setting. (For further information on '-g' and '-keyint_min' see: https://sites.google.com/site/linuxe...ffmpeg-mapping).

If I remember correctly I've read anywhere that '-g' and 'keyint_min' is an option
which ffmpeg "tries" to follow but doesn't it strictly. Instead '-force_key_frames'
worked for me, forcing ffmpeg to strictly follow the keyframe interval and gave me
(at least in this regard) an 'excellent' rating from twitch.tv. Test and use the
arguments you like and which works best for you.

-b:v 900k -bufsize 280k(!!!)
Let's come to the real gems:
'-b:v 900k -bufsize 280k'
I had (for a couple of weeks) problems figuring out why I had constant
frame drops so that my stream wasn't watchable after 10-15minutes.

Lets start with the most important (two) arguments in order to not have
frame drops (at least for my problem) and still a constant bitrate.
'-b:v' or (-vb which is the same) and '-bufsize'.
Both belong together and it is very important to understand their

As I am lazy I copy some of the excellent written explanation
from one of the sources below:
Bufsize '...tells the encoder how often to calculate the average bit rate and
check to see if it conforms to the average bit rate specified on the command
line (-b:v 64k). If we don't specify the -bufsize option, ffmpeg will still calculate
and correct the average bit rate produced, but more lazy, at some intervals
which can be significantly longer than we would want. This would cause the current
bit rate to frequently jump a lot over and below the specified average bit rate and
would cause an unsteady output bit rate.'.

So, first define a bitrate which should be oriented at the upload speed which
is available (e.g. 900kbit/s having a 1100kbit/s upload speed).
Secondly we need to define a bufsize. How do we get the size of 'bufsize'
and what does it mean?

The value of bufsize tells ffmpeg how often/frequent it checks for the output bitrate.
Further, for a small '-buffsize' value '...ffmpeg will more frequently check for the
output bit rate and constrain it to the specified average bit rate from the command line.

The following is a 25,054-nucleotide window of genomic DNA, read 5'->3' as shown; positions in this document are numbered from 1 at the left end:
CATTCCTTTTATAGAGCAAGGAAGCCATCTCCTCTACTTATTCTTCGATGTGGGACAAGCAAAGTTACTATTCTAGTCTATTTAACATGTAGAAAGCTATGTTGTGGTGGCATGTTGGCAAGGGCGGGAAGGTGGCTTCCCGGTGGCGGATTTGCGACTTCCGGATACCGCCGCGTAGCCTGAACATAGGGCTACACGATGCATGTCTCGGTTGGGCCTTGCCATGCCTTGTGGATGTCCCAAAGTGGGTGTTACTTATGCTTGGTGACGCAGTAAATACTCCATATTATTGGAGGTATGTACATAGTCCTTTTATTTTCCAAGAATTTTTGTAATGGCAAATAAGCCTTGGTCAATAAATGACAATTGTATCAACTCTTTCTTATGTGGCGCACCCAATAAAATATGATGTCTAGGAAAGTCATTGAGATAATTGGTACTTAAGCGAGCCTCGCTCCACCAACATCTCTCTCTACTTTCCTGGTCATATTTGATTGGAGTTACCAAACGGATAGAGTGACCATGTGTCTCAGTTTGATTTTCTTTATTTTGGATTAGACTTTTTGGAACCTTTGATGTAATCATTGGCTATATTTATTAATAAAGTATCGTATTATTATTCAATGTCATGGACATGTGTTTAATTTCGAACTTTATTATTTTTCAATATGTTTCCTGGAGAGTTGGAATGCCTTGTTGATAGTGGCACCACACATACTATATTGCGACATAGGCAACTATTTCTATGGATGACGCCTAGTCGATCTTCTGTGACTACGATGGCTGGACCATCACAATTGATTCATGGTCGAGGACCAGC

Specifying too small -bufsize would cause ffmpeg to degrade the output image quality,
because it would have to (frequently) conform to the limitations and would not have
enough of a free space to use some optimizations (for example, optimizations based
on the frame repetitions and similar), because the buffer would not contain enough frames
for the optimizations to be effective.'.

However if you make the bufsize (in relation to '-b:v') too large you end up with
frame drops (at least I did).

This means, you have to play around with the bitrate and the bufsize, to find
suitable values for your specific setup.
I havn't had these values in my script
before and had massive framedrops for weeks! So, this was the solution for me!
Maybe this helps others as well!

For further details on '-maxrate' 'minrate' '-b:v' 'vb' and/or 'bufsize' I highly
recommend to read this:
and this:

But you can also go with my explanation if you think it is sufficient.

-minrate 850k -maxrate 850k
Lets come to the final options: '-minrate 850k -maxrate 850k'.
To be honest I do not know if it makes sense in the way that I use these
Minrate sets the '...minimum bitrate tolerance [...] useful in setting up a CBR encode.'
and '-maxrate' sets the '...maximum bitrate tolerance [...]' which requires '...bufsize to be set.'.

I've set them because it works and I know that this is not a good answer,
but at least it does it for me. I would also recommend to create a script for
each resolution setup as I assume that the values for each setup might differ.

For further details on '-maxrate' 'minrate' '-b:v' 'vb' and/or 'bufsize' I highly
recommend to read this:
and this:

Finally we are at the end and I would like to thank all people who have helped
me with their own tutorials, posts, youtubevideo-howtos on how to create
a ffmpeg streaming environment on linux and also those sources I've listed
here explicitly.

Maybe my version might also help some people who have the problem of frame
dropping with their streaming scripts I had before. Hope so! Also you can see
that you can easily create your own script, optimizing what I have copied
here as I think there is plenty of potential to improve it.


Addition: If you want to test this setup or play around but you do not have
an account at a streamingservice, you can easily replace the last line
		ffmpeg -f flv -i - -c copy -f flv "rtmp://$SERVER.twitch.tv/app/$STREAM_KEY"
		ffmpeg -f flv -i - -c copy -f flv filename.flv
directing the output into a local '.flv' file.